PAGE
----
The daily paper serves as a living textbook on writing, but we all know that even the pros slip up once in a while. Here are a few gotchas from the past week.
The sports page
These two sentences appeared in an article on Cleveland Indians shortstop Francisco Lindor’s chances to be voted American League Rookie of the Year. What would you change?
There’s no doubt his play at the plate and in the field have given the Indians a boost since his arrival in June. If his bat remains hot and the Indians fight their way into the playoffs, it would be hard to not reward his strong season.
Did you see the error in “his play at the plate and in the field have given”? “Play” is singular and “have” is plural. This is a common error because the intervening words, “at the plate and in the field,” throw us off the scent. We lose track of the need to make the verb agree with the singular noun “play.”
Although the sentence contains only 23 words, it serves as a reminder to take care with long sentences. As sentences stretch out, the likelihood increases that readers will have trouble with comprehension and writers will have trouble with correctness.
My other edit would be in “hard to not reward his strong season.” I’m not a stickler on avoiding split infinitives, but here the phrasing seems awkward. A solution is thinking of a synonym for “not reward” such as “neglect” or “overlook.” So this might be our edited version:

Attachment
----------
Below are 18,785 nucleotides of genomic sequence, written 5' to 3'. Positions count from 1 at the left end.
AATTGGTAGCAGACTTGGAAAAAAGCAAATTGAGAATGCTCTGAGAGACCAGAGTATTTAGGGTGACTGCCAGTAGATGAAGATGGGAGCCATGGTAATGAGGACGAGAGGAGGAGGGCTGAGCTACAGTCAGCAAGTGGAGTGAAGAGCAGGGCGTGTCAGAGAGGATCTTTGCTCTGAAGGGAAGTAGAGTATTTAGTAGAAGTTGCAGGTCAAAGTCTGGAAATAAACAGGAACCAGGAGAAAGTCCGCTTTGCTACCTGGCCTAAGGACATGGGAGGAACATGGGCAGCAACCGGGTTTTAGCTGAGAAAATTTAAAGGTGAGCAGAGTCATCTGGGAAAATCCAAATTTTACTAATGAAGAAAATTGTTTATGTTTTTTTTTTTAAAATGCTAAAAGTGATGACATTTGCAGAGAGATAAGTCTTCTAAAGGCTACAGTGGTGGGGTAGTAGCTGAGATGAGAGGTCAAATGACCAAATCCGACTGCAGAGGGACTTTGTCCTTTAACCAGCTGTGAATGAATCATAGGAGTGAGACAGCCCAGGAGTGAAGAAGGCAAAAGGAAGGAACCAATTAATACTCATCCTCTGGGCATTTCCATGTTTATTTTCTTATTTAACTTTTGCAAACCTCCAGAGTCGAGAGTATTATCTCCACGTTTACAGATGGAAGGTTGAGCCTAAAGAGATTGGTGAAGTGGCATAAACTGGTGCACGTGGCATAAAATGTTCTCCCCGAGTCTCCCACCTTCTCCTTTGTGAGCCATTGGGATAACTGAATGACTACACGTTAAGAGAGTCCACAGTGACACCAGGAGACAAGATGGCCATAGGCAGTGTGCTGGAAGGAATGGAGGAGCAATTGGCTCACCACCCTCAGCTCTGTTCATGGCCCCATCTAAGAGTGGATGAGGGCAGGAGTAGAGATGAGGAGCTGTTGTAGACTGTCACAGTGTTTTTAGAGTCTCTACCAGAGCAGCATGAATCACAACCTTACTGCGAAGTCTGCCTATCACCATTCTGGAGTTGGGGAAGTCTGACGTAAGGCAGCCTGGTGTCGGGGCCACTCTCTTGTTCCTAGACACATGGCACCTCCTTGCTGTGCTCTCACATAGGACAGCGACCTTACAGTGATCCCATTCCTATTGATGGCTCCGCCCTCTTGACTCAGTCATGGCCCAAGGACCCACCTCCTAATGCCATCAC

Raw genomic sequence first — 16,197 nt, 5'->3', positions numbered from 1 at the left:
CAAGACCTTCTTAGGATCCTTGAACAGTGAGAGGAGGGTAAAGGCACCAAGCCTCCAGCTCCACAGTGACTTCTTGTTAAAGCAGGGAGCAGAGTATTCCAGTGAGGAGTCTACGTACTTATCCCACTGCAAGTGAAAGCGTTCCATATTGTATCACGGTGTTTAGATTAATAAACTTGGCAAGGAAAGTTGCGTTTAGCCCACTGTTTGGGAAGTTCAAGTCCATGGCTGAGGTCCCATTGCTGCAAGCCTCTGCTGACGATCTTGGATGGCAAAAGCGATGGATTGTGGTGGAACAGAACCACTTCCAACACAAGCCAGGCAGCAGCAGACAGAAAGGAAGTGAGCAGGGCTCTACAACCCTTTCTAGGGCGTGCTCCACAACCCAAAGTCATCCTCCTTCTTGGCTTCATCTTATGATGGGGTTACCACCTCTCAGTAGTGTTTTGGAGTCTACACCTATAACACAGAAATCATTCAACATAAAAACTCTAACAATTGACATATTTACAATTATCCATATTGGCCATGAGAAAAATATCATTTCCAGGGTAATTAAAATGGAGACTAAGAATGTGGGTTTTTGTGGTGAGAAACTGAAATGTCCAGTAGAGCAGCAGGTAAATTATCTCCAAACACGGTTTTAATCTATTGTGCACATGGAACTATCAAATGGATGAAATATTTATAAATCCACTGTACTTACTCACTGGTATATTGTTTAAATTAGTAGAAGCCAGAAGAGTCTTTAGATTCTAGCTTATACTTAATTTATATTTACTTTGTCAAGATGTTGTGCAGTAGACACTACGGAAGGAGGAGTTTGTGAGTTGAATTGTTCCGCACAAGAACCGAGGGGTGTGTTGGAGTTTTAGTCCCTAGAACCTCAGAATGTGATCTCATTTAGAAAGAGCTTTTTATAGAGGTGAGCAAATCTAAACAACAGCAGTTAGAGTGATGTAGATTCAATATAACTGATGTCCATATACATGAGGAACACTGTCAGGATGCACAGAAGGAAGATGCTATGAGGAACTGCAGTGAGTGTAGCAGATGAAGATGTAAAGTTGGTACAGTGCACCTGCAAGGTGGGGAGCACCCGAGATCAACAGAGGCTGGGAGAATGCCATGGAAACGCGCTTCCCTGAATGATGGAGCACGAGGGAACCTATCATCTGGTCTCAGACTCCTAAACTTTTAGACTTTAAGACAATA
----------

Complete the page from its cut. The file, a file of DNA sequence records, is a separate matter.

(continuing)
There’s no doubt his play at the plate and in the field has given the Indians a boost since his arrival in June. If his bat remains hot and the Indians fight their way into the playoffs, it would be hard to overlook his strong season.
(At the end you might have also changed the tentative “would” to “will.” I don’t see that as a must, but I’m all for writing with more conviction.)
This sentence is from a letter seeking advice about how to proceed in a budding relationship at work. What are your edits?
We get along wonderfully, socialize outside of work, and we flirt … a lot.
Did you spot two errors? “Outside of” is a useful phrase as a figure of speech meaning “except” or “except for,” but that’s not the intent here, so we need to delete “of.” And we see classic lack of parallel construction in the sentence overall. The first and third elements begin with “we,” but the second piggybacks on the first “we.” So pick your solution:
We get along wonderfully, socialize outside work, and flirt … a lot.
We get along wonderfully, we socialize outside work, and we flirt … a lot.
If you prefer the first one, I agree with you.
In addition to presenting workshops on writing in the workplace, Norm Friedman is a writer, editor, and writing coach. His 100+ Instant Writing Tips is a brief “non-textbook” to help individuals overcome common writing errors and write with more finesse and impact. Learn more at http://www.normfriedman.com/index.shtml.